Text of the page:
Even before primary, GOP PAC takes aim at Coakley

Less than two weeks before the state primary, the general election campaign for governor has already begun.

A deep-pocketed Republican super PAC is poised to unleash an attack ad against Democratic front-runner Martha Coakley on statewide television Thursday. The 30-second spot paints the attorney general as out of touch and takes aim at her for incorrectly guessing the state’s per-gallon gasoline tax during a pop quiz on a TV show.

The ad, from Commonwealth Future Independent Expenditure Political Action Committee, marks the first super PAC volley against Coakley, who is leading her Democratic rivals in public polling. And analysts said that, depending on how much money the group spends to air the spot, it could mark a ratcheting up of the November gubernatorial race even before the ballot is set in the Sept. 9 primary.


“It’s throwing a grenade into the Coakley camp and forcing them to deal with this issue, this theme that she’s out of touch,” Massachusetts Republican consultant Jason Kauppi said.

He said a significant ad campaign from the PAC could prompt Coakley or her allies to begin advertising to rebut the attacks.

Indeed, after the super PAC ad was posted online Wednesday, the Coakley campaign released a Web video — which a Coakley aide said the campaign was mulling airing on TV — attacking Republican gubernatorial candidate Charlie Baker.

The anti-Coakley super PAC spot is backed by ominous music and narrated by a woman. It includes a clip from Coakley’s May appearance on the WCVB-TV (Channel 5) program “On the Record,” which regularly quizzes political guests.

It shows Coakley’s response to a question about the state’s current per-gallon gas tax.

“Uhh,” Coakley grimaces, before guessing, “10 cents.”

The ad plays the sound of a buzzer.

“The correct answer: 24 cents,” the narrator says. “Coakley doesn’t even know how much we pay in gas taxes, but she does support raising them. And Coakley wants the gas tax to increase automatically, so politicians can’t be held accountable.”


The narrator calls Coakley “out of touch.”

As part of a controversial transportation funding package passed into law last year, the state’s gas tax was increased by 3 cents to 24 cents per gallon. Under current law, the tax is set to be linked yearly beginning in 2015 to the Consumer Price Index, which means it will go up as consumer goods and services get more expensive.

But a ballot initiative on the November ballot will allow voters to eliminate the requirement that the gas tax be adjusted annually for inflation. Coakley has said she opposes repeal.

Coakley’s campaign manager, Tim Foley, said in a statement that the gas tax law has wide support.

“What the special-interest-funded super PAC who funded this ad fails to tell the public is that the gas tax plan is supported by chambers of commerce, taxpayer groups, and economists because it will fund much-needed infrastructure projects and spur economic growth across the state,” he said.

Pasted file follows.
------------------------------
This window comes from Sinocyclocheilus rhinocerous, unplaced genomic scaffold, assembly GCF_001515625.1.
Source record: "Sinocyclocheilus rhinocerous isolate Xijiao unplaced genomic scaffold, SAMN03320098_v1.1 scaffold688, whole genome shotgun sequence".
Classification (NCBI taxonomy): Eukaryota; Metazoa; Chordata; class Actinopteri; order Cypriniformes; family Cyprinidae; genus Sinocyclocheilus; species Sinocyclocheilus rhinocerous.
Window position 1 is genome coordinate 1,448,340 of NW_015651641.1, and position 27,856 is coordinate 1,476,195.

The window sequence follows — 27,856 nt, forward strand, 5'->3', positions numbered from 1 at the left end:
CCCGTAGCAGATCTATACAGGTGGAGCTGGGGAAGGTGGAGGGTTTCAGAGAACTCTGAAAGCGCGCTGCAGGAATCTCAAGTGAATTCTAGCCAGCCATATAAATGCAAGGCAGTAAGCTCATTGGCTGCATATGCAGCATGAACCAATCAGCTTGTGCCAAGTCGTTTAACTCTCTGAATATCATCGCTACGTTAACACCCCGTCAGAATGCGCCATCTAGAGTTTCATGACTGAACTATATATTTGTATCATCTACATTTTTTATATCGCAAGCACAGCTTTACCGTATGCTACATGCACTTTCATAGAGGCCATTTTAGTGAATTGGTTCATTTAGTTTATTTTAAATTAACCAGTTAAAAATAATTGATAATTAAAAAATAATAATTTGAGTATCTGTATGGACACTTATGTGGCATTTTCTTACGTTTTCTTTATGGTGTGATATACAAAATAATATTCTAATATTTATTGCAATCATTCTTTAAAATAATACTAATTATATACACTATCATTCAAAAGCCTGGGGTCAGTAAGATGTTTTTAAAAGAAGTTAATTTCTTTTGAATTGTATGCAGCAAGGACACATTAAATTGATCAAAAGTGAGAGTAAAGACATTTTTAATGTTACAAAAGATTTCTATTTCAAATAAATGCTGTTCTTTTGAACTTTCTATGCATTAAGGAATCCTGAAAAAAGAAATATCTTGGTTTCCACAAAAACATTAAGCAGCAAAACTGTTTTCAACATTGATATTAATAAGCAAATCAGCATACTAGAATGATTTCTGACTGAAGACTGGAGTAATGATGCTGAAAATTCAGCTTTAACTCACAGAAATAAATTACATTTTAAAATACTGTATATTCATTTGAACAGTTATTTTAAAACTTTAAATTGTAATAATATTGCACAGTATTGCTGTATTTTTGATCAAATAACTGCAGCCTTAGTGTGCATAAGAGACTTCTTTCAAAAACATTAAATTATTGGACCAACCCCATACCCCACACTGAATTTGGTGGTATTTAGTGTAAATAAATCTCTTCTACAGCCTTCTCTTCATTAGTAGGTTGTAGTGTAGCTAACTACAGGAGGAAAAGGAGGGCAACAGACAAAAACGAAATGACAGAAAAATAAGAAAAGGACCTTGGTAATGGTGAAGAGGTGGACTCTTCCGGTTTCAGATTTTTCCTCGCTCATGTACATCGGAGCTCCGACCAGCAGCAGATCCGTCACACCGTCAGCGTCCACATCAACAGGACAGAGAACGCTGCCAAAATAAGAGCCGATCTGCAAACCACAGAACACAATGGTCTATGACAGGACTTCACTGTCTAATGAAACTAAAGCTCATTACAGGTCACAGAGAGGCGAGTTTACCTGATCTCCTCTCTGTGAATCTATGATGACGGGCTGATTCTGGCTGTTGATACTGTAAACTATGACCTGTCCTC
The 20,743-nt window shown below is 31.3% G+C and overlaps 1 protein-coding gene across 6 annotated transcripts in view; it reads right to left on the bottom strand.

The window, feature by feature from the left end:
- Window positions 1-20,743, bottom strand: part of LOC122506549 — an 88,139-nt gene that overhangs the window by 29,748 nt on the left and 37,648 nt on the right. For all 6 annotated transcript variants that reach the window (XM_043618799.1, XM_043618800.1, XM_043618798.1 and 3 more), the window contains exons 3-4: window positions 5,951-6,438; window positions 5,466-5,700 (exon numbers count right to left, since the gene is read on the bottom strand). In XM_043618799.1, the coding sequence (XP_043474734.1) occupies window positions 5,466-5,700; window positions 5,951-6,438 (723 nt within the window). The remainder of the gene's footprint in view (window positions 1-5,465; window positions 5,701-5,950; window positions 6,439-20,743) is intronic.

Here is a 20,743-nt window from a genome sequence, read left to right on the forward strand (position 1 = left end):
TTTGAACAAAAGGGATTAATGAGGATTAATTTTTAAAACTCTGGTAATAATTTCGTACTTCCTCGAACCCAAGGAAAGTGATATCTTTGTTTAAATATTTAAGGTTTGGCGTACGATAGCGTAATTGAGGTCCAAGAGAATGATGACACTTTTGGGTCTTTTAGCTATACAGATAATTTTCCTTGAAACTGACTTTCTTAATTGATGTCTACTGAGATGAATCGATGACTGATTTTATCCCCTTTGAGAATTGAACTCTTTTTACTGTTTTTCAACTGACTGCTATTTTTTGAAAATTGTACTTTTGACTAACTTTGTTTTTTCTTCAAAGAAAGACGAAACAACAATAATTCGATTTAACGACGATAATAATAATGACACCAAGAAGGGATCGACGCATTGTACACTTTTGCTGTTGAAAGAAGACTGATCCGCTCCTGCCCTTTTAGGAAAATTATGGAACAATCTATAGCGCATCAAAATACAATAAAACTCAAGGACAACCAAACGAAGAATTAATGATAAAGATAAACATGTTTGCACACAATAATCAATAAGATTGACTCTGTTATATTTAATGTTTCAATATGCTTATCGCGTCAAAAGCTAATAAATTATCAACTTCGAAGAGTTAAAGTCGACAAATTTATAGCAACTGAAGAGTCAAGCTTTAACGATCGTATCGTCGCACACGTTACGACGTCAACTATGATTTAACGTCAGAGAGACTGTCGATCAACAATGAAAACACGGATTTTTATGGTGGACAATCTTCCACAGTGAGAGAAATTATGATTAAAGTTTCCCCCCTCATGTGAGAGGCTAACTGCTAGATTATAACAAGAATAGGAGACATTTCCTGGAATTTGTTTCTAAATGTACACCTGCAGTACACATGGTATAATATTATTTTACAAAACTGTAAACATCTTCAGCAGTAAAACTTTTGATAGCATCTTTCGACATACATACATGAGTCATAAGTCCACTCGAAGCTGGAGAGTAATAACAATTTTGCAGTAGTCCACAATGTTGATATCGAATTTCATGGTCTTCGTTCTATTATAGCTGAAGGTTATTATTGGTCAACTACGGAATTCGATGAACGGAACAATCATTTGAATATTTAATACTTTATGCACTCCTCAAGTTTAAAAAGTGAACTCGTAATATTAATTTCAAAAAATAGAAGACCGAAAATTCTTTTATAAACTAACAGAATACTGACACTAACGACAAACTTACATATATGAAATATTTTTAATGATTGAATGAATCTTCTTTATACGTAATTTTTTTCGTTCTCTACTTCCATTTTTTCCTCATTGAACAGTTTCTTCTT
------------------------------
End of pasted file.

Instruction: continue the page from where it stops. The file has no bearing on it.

A spokeswoman for the super PAC, Jamie Rhoades, said the ad “is supported by a substantial ad buy and will air statewide.”

Asked about the group’s plans going forward, Rhoades had no comment, noting only that the ad is the third that the PAC has released.

The first two spots from the group supported Baker, lauding his leadership, and were aimed at boosting his prospects among female voters, whom he lost by a substantial margin in his unsuccessful 2010 bid to unseat Governor Deval Patrick.


Although the Coakley ad is a negative spot, it could be directed at a similar part of the electorate.

Democratic strategist Mary Anne Marsh said the ad appeared focused on making Coakley less appealing to “lower-middle class, blue-collar workers, in particular lower-income single women who feel the impact of the gas tax.”

Marsh said the spot also looked to be a play to move voters aligned with Treasurer Steve Grossman, one of Coakley’s two Democratic opponents, to back Baker and to paint Coakley as a tax-and-spend liberal.

“This is a way to try to define Martha Coakley, but also to cherrypick those groups of voters any Republican who wants to win statewide needs to cobble together,” Marsh said.

The super PAC airing the ad is backed, in part, by the Republican Governors Association, an extremely well-financed national group that helps elect GOP governors.

Don Berwick, a former federal health care official, is the third Democrat running for governor. Republican Mark Fisher, a businessman and political novice, is vying with Baker for the GOP nomination. Also running for governor are three independent candidates: Evan Falchuk, Jeff McCormick, and Scott Lively.

Joshua Miller can be reached at joshua.miller@globe.com. Follow him on Twitter @jm_bos.